The PCM then commands the actuator motor on the throttle shaft to open or close the throttle to increase or decrease engine RPM and vehicle speed so the actual speed matches the requested speed. The PCM also monitors inputs from the transmission (so it knows what gear the transmission is in), and the position of the brake pedal (so it can temporarily deactivate cruise control when you step on the brakes). Depending on the sophistication of the system, it may also look at inputs from the ABS (antilock brake) system and/or stability control system.
When the cruise control system is engaged, the PCM also monitors the position of the throttle and/or accelerator pedal. If you step on the gas to pass another car, your foot temporarily overrides the cruise control system's set speed. When you release the accelerator pedal, your car will decelerate and resume the previous speed setting.
CRUISE CONTROL SYSTEM COMPONENTS
* Cruise control module (if not integrated into the PCM)
CRUISE CONTROL WON'T ENGAGE
The cruise control system will NOT engage if any of the following conditions are present:
CRUISE CONTROL COMMON FAULTS
Common faults that may prevent your cruise control system from switching on, engaging or maintaining a constant speed include any of the following:
* A faulty or misadjusted brake pedal switch. Step on the brakes to see if the brake lights come on. No lights could indicate a faulty brake pedal switch if the brakes and cruise control share the same switch. On some vehicles, there may be two brake pedal switches (one for the cruise control and/or ABS system, and one for the brake lights). Also check the parking brake switch (located at the base of the parking brake handle or pedal). If the parking brake or switch is misadjusted, or the switch reads "on" all the time, it will prevent the cruise control system from engaging.
* A faulty Vehicle Speed Sensor (VSS). The cruise control system can't function without a good speed input. A bad VSS will also prevent the speedometer from working. if the speedometer is reading normally, you can probably rule this out as a possible cause.
* Faulty cruise control switch in the steering wheel or steering column, or a bad wiring connection between the switch and BCM or PCM. If some of the cruise control buttons work, but others do not, chances are the problem is in the switch. If none of the buttons work, chances are the fault is in the wiring. Repairing the wiring or replacing the switch will require removing the steering wheel. CAUTION: In late model vehicles with air bags, the air bag system must be deactivated BEFORE you work on the steering wheel or steering column to prevent accidentally triggering the air bag. Find and remove the air bag fuse (wait at least 15 minutes before starting any work so the capacitors that store energy in the air bag system has time to dissipate their electrical charge).
* Faulty cruise control module or PCM. This may or may not set a fault code. If the Check Engine Light is on, and you find a code related to the cruise control system, the code will give an indication of the nature of the fault. If a cruise control code indicates a module fault, check the power and ground connections to the module. If that is not the problem, you will need a replacement module from a car dealer or an auto parts store (if an aftermarket replacement module is available).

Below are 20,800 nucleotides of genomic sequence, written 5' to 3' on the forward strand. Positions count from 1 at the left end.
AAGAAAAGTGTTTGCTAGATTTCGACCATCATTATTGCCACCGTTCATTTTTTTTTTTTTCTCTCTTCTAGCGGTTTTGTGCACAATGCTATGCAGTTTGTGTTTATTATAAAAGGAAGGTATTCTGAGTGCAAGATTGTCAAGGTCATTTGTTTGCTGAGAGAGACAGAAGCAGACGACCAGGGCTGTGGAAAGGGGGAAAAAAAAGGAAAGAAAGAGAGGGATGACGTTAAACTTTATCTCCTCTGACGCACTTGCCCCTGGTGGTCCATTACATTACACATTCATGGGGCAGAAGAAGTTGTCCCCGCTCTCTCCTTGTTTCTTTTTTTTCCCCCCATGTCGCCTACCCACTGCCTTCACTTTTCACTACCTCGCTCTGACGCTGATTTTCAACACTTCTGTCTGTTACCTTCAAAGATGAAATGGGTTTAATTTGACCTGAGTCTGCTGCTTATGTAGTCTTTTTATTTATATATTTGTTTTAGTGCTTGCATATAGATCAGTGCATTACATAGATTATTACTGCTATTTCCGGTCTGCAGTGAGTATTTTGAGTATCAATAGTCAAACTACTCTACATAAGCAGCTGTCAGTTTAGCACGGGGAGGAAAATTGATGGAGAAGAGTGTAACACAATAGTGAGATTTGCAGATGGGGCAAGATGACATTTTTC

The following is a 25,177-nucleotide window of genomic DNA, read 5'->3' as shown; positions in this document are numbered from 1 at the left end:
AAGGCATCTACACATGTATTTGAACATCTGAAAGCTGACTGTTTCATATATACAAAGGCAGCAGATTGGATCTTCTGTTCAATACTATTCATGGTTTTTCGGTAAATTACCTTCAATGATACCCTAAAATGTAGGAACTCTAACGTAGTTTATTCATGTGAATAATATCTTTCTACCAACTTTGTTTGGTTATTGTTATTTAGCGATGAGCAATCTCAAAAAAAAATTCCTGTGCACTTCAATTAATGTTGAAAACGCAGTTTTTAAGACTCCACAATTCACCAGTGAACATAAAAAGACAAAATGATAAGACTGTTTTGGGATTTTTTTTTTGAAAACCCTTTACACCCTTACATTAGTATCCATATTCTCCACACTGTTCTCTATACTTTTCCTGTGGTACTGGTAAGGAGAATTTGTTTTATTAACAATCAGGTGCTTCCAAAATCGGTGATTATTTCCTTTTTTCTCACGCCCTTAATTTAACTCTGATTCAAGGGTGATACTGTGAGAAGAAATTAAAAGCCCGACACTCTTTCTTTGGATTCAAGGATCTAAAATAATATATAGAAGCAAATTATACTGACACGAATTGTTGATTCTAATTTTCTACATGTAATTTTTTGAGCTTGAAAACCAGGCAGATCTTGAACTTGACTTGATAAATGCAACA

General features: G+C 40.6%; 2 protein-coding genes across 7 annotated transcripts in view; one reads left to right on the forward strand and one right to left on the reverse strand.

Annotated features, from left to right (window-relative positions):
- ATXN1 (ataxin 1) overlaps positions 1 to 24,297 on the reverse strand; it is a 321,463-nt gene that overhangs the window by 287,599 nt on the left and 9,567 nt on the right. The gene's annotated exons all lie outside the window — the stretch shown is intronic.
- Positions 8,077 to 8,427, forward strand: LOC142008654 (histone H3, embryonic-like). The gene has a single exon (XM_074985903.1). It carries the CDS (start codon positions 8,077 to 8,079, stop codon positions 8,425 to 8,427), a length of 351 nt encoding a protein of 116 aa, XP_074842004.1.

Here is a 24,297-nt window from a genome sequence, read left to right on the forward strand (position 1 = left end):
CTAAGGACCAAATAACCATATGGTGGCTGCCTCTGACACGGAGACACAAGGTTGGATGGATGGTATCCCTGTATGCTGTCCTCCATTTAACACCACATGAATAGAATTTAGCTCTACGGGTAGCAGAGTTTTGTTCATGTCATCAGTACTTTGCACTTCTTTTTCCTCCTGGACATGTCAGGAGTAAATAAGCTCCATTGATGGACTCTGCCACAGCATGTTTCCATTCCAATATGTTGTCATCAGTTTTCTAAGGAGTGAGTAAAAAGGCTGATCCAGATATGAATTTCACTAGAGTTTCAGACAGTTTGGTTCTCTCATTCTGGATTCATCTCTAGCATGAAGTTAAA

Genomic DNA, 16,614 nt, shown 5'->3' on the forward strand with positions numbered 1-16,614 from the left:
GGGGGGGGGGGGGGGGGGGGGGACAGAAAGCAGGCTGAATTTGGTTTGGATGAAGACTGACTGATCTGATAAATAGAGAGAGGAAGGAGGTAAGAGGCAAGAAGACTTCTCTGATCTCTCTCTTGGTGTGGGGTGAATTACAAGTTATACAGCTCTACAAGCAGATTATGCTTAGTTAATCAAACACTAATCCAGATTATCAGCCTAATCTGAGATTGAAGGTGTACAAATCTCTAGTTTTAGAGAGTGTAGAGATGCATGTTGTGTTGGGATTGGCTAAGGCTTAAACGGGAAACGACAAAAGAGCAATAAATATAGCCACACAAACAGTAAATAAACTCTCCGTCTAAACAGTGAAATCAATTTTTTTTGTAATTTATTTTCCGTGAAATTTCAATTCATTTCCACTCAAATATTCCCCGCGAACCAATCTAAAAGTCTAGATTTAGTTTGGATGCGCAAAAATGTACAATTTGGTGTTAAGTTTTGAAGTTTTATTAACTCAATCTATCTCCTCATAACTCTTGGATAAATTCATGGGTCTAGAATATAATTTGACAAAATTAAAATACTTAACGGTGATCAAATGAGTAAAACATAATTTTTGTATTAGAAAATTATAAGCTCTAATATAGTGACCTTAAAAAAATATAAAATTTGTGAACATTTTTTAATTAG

* Faulty vacuum actuator. If you have an older vehicle with an electromechanical cruise control system, failure of the diaphragm inside the vacuum actuator, or a leaky vacuum connection, or a faulty vacuum control solenoid can prevent the actuator from operating normally. There is no way to rebuild the unit, so it will have to be replaced if defective.
* Faulty throttle actuator on a vehicle with electronic throttle control. If the motor that opens and closes the throttle is bad, the engine probably wont' run above idle. The Check Engine light should also be on, with codes set for the throttle actuator motor or throttle control system.
Ford Cruise Control Recall
Ford issued a cruise control recall for the following vehicles:
The speed control deactivation switch on the brake master cylinder on some of these vehicles can short out and cause an underhood fire, even when the vehicle is parked. The switch was supplied by Texas Instruments. The recall does not replace the switch but involves installing a fuse in the switch wiring to prevent a fire in case the switch fails. As the age of the vehicle goes up, so does the risk of switch failure.
Symptoms that may indicate a failing cruise control deactivation switch include problems engaging or disengaging cruise control while driving, the brake lights coming on intermittently when the brakes are not being applied, or the brake lights not coming on when the brakes are applied, or problems shifting the transmission out of Park while holding your foot on the brake pedal (the brake switch is also part of the transmission safety interlock system).
To find out more about this issue see Ford Cruise Control Recall.